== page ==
Wednesday, August 12, 2015

The Perseids and the Milky Way - Long Island Iced Tea Recipe by Margaret Ullrich


Summer is just zipping along.
Here we are in the middle of August.
In a couple of weeks the kids will be back in school.
Tonight the Perseids meteor shower will begin.
In a couple of days you’ll be able to see the Milky Way.
Time to create a few summer memories.

While the kids are oohing and aahing, you can sit back and relax with a nice drink.
The kids have been home for a couple of months.
You've earned it.

August 16 is National Rum Day.
In honour of that, you could go all pirate-like and knock back a few slugs, while singing Sixteen men on a dead man’s chest.

But maybe you should save that bit of fun for when the kids are in school.
You don’t want to give them any ammunition for when they do ‘Show and Tell’.


Long Island Iced Tea has rum in it.
Along with a few other things.
Think of it as a way of using leftovers.
You’ll have a bit more change to buy the kiddies’ school supplies.
Aren’t you being wonderful!!

Some Long Island Iced Tea history…
It may have started with a drink invented in the 1920s during Prohibition, by an "Old Man Bishop" in Long Island in Kingsport, Tennessee.  
It was then perfected by Ransom Bishop, Old Man Bishop's son. 
This drink included whiskey and maple syrup, and varied quantities of the five liquors.

The Long Island Iced Tea appears in literature as early as 1961.
It's also called Texas Iced Tea, Georgia Iced Tea, Tokyo Tea, and Three Mile Island.

Back to the meteor shower viewing with the kiddies…
Make some regular iced tea for them and they’ll never know.

Hints:

Some recipes call for 1/2 ounce sweet and sour mix instead of 1/2 ounce lemon juice and 1 teaspoon sugar.

Some replace the cola with actual iced tea, or add white crème de menthe. 
Some restaurants substitute brandy for the tequila. 


                        Long Island Iced Tea

Shake with ice
1/2 ounce light rum
1/2 ounce gin
1/2 ounce vodka
1/2 ounce tequila
1/2 ounce triple sec (or other orange-flavored liqueur)
1/2 ounce lemon juice
1 teaspoon superfine sugar
Strain into a chilled highball glass filled with ice.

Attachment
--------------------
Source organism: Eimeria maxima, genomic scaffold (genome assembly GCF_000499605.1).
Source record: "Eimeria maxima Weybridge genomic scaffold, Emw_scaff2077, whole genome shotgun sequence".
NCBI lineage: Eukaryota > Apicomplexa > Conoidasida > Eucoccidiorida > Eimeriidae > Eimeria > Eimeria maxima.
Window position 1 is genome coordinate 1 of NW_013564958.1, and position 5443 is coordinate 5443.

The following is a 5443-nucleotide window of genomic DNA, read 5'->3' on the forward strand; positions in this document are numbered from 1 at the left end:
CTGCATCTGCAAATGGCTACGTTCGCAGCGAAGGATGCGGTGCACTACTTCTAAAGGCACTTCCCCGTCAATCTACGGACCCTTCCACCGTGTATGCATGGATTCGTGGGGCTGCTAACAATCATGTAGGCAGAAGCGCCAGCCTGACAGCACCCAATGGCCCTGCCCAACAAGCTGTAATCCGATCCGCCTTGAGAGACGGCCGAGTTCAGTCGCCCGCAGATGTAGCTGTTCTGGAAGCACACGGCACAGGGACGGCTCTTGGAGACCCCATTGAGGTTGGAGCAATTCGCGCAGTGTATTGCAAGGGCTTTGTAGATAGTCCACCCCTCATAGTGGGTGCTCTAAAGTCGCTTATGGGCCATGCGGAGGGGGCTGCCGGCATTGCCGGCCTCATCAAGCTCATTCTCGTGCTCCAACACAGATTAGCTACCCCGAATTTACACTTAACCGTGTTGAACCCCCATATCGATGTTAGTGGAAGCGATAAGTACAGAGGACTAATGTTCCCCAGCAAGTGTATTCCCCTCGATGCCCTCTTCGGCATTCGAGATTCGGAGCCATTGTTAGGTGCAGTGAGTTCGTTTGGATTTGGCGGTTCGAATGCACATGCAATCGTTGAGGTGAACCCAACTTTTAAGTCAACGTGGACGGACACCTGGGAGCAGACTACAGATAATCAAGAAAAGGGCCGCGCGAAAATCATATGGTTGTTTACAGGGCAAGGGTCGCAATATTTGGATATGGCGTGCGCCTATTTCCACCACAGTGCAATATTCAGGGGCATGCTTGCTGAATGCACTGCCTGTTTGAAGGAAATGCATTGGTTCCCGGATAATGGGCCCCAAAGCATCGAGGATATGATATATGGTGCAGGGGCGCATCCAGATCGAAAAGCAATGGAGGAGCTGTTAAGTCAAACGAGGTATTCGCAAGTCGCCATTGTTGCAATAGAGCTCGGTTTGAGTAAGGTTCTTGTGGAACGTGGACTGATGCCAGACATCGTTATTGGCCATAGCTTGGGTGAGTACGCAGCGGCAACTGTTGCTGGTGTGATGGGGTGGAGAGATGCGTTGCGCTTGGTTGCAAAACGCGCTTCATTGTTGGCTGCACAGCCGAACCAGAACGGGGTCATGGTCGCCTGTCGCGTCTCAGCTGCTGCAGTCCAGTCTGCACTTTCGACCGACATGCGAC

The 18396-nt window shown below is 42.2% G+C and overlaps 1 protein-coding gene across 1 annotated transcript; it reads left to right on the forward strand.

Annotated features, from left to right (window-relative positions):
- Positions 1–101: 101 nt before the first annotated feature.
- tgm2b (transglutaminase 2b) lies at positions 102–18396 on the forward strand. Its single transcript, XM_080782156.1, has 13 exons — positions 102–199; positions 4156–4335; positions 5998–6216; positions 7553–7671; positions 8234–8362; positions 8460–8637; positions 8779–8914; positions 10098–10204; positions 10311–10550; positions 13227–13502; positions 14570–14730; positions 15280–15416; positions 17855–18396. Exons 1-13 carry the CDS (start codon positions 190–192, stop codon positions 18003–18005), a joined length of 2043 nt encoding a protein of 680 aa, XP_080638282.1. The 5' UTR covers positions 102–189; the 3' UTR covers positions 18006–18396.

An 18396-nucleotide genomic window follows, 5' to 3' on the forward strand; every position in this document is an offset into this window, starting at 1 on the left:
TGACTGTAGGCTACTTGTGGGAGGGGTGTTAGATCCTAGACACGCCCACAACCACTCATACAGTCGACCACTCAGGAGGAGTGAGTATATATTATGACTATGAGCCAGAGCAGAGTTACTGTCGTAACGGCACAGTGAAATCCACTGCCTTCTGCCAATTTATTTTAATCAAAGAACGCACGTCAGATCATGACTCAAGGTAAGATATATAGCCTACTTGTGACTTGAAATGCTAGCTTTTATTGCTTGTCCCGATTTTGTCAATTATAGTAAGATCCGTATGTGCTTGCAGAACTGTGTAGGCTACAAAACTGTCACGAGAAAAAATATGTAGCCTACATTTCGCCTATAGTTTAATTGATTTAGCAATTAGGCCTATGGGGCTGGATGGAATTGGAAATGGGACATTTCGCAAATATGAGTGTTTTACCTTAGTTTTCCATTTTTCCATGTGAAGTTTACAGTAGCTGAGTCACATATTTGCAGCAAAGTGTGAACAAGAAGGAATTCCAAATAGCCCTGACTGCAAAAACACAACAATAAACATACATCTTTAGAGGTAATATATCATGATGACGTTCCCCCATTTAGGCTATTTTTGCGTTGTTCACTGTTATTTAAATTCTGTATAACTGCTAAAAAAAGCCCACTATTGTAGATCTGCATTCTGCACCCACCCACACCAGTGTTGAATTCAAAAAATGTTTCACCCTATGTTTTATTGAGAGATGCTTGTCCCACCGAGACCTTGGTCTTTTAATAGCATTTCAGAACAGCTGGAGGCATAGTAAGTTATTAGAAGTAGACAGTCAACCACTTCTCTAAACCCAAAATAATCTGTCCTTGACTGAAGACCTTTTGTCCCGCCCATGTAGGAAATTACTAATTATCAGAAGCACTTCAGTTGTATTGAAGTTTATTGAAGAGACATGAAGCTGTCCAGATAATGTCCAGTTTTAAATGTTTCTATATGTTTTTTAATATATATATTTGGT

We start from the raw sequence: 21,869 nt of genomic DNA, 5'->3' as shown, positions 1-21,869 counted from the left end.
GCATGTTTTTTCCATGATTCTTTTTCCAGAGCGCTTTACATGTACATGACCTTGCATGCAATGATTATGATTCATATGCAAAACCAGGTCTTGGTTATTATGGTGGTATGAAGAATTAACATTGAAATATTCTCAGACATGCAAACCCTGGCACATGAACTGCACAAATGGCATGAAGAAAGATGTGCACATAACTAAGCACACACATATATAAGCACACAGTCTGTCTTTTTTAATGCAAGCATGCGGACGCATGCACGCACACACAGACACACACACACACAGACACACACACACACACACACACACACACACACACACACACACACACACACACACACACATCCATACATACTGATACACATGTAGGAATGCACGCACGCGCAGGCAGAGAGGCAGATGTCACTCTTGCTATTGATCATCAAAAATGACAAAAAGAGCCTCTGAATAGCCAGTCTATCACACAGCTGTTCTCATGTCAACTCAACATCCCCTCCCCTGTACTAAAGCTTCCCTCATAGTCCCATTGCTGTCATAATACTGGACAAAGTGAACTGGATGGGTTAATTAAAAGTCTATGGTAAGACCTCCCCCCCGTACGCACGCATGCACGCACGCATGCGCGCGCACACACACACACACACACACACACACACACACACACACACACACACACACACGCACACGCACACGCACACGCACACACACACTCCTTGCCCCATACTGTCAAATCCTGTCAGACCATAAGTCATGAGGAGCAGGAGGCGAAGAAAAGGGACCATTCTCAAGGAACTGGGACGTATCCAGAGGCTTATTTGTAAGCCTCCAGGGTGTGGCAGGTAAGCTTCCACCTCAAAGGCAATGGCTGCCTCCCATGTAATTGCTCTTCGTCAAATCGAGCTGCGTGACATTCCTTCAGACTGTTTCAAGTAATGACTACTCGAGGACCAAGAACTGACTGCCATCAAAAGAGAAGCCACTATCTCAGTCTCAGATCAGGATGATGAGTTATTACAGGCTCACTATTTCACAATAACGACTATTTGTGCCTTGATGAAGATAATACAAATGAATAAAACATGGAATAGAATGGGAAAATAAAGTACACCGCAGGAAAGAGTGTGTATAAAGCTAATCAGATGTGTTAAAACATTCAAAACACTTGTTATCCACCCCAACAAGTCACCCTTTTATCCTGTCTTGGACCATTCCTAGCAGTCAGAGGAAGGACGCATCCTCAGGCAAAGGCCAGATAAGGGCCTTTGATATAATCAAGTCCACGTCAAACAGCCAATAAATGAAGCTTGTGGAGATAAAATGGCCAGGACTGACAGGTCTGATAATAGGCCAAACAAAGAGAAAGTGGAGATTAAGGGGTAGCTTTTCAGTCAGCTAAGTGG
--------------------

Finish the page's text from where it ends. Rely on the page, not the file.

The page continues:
Top with cola (leaving 1/2 inch space at top of glass)
Gently stir and garnish with a lemon wedge or spiral.
Serve with a straw. 


                        Long Island Iced Tea #2


Shake with ice 
1/2 ounce rum
1/2 ounce gin
1/2 ounce vodka
1/2 ounce triple sec (or other orange-flavored liqueur)
1 ounce lemon juice
2 teaspoons sugar
Strain into a chilled highball glass filled with ice.
Top with cola (leaving 1/2 inch space at top of glass)
Gently stir and garnish with a lemon wedge or spiral.
Serve with a straw. 


About the meteor shower and the moon…
According to the Farmers’ Almanac:

August is often regarded as “meteor month” with the appearance of The Perseids Meteor Shower. Viewing will be nearly ideal this year, as the Moon will be heading toward the New phase so it won’t be so bright.

The Perseids are named after the constellation Perseus, which is in the area of the sky where the shower appears. Look for the constellation Perseus in the northeast, near Cassiopeia, which looks like a large letter “W.”  The shower’s peak occurs around August 12, and  will be visible through August 22. 

The meteors are created by the dusty trail left behind by the comet Swift-Tuttle as it orbits the Sun. The particles burn up in our atmosphere, becoming meteors, also known as “falling” or “shooting” stars.

The meteors can be seen with the naked eye. The best time to observe any meteor shower is during the early morning hours, between 2 and 5 a.m., but meteors will be visible any time after dusk, with a sharp upturn in activity around 11 p.m. Observers can expect to see as many as 60 meteors per hour during this shower.

August 14 - New Moon - no moon to see.  
Because the Moon is in its New phase, it will be dark, making it the best time for the kiddies to view the Milky Way. 

Enjoy!!

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